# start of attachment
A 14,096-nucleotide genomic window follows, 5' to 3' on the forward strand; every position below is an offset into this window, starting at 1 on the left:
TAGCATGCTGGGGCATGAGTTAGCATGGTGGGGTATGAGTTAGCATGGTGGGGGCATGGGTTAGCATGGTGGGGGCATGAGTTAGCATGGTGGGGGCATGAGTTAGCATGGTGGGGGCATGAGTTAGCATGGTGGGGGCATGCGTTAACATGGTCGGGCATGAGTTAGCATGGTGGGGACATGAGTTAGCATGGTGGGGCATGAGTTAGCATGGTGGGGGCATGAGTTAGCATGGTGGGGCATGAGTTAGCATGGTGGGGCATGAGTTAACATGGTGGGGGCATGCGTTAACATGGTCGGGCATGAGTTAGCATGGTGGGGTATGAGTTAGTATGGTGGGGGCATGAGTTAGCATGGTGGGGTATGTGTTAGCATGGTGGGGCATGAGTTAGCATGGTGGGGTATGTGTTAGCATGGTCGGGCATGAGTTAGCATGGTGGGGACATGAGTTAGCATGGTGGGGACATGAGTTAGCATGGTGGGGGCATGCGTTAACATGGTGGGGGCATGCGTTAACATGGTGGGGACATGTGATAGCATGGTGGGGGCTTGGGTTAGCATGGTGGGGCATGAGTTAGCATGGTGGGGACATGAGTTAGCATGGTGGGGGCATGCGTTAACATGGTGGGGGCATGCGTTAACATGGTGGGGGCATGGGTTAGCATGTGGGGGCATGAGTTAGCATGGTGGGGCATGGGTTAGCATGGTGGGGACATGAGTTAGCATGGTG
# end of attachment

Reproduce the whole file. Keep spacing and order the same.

A 14,096-nucleotide genomic window follows, 5' to 3' on the forward strand; every position below is an offset into this window, starting at 1 on the left:
TAGCATGCTGGGGCATGAGTTAGCATGGTGGGGTATGAGTTAGCATGGTGGGGGCATGGGTTAGCATGGTGGGGGCATGAGTTAGCATGGTGGGGGCATGAGTTAGCATGGTGGGGGCATGAGTTAGCATGGTGGGGGCATGCGTTAACATGGTCGGGCATGAGTTAGCATGGTGGGGACATGAGTTAGCATGGTGGGGCATGAGTTAGCATGGTGGGGGCATGAGTTAGCATGGTGGGGCATGAGTTAGCATGGTGGGGCATGAGTTAACATGGTGGGGGCATGCGTTAACATGGTCGGGCATGAGTTAGCATGGTGGGGTATGAGTTAGTATGGTGGGGGCATGAGTTAGCATGGTGGGGTATGTGTTAGCATGGTGGGGCATGAGTTAGCATGGTGGGGTATGTGTTAGCATGGTCGGGCATGAGTTAGCATGGTGGGGACATGAGTTAGCATGGTGGGGACATGAGTTAGCATGGTGGGGGCATGCGTTAACATGGTGGGGGCATGCGTTAACATGGTGGGGACATGTGATAGCATGGTGGGGGCTTGGGTTAGCATGGTGGGGCATGAGTTAGCATGGTGGGGACATGAGTTAGCATGGTGGGGGCATGCGTTAACATGGTGGGGGCATGCGTTAACATGGTGGGGGCATGGGTTAGCATGTGGGGGCATGAGTTAGCATGGTGGGGCATGGGTTAGCATGGTGGGGACATGAGTTAGCATGGTG